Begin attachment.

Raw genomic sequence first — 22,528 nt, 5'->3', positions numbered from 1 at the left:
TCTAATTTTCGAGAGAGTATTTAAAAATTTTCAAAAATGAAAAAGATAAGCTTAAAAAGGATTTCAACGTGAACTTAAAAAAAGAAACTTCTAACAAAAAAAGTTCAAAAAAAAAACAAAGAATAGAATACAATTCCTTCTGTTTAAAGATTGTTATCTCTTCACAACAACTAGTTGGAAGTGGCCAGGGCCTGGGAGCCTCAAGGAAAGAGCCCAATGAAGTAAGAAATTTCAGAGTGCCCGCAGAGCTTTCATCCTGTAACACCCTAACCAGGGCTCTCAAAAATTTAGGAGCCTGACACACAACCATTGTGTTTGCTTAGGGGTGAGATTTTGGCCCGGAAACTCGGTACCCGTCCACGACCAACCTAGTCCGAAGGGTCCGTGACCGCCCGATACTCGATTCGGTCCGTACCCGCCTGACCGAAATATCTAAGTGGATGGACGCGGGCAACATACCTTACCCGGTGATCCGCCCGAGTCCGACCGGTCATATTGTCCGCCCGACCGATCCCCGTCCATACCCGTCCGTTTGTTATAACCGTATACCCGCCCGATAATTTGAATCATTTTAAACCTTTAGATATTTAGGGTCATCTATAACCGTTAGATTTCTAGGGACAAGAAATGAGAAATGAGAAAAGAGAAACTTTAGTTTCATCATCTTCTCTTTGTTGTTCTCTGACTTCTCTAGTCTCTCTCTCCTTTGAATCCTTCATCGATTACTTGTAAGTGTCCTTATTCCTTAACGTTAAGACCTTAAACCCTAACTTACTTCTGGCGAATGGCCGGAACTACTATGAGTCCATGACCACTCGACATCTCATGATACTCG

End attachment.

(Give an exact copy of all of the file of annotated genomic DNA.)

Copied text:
Raw genomic sequence first — 22,528 nt, 5'->3', positions numbered from 1 at the left:
TCTAATTTTCGAGAGAGTATTTAAAAATTTTCAAAAATGAAAAAGATAAGCTTAAAAAGGATTTCAACGTGAACTTAAAAAAAGAAACTTCTAACAAAAAAAGTTCAAAAAAAAAACAAAGAATAGAATACAATTCCTTCTGTTTAAAGATTGTTATCTCTTCACAACAACTAGTTGGAAGTGGCCAGGGCCTGGGAGCCTCAAGGAAAGAGCCCAATGAAGTAAGAAATTTCAGAGTGCCCGCAGAGCTTTCATCCTGTAACACCCTAACCAGGGCTCTCAAAAATTTAGGAGCCTGACACACAACCATTGTGTTTGCTTAGGGGTGAGATTTTGGCCCGGAAACTCGGTACCCGTCCACGACCAACCTAGTCCGAAGGGTCCGTGACCGCCCGATACTCGATTCGGTCCGTACCCGCCTGACCGAAATATCTAAGTGGATGGACGCGGGCAACATACCTTACCCGGTGATCCGCCCGAGTCCGACCGGTCATATTGTCCGCCCGACCGATCCCCGTCCATACCCGTCCGTTTGTTATAACCGTATACCCGCCCGATAATTTGAATCATTTTAAACCTTTAGATATTTAGGGTCATCTATAACCGTTAGATTTCTAGGGACAAGAAATGAGAAATGAGAAAAGAGAAACTTTAGTTTCATCATCTTCTCTTTGTTGTTCTCTGACTTCTCTAGTCTCTCTCTCCTTTGAATCCTTCATCGATTACTTGTAAGTGTCCTTATTCCTTAACGTTAAGACCTTAAACCCTAACTTACTTCTGGCGAATGGCCGGAACTACTATGAGTCCATGACCACTCGACATCTCATGATACTCG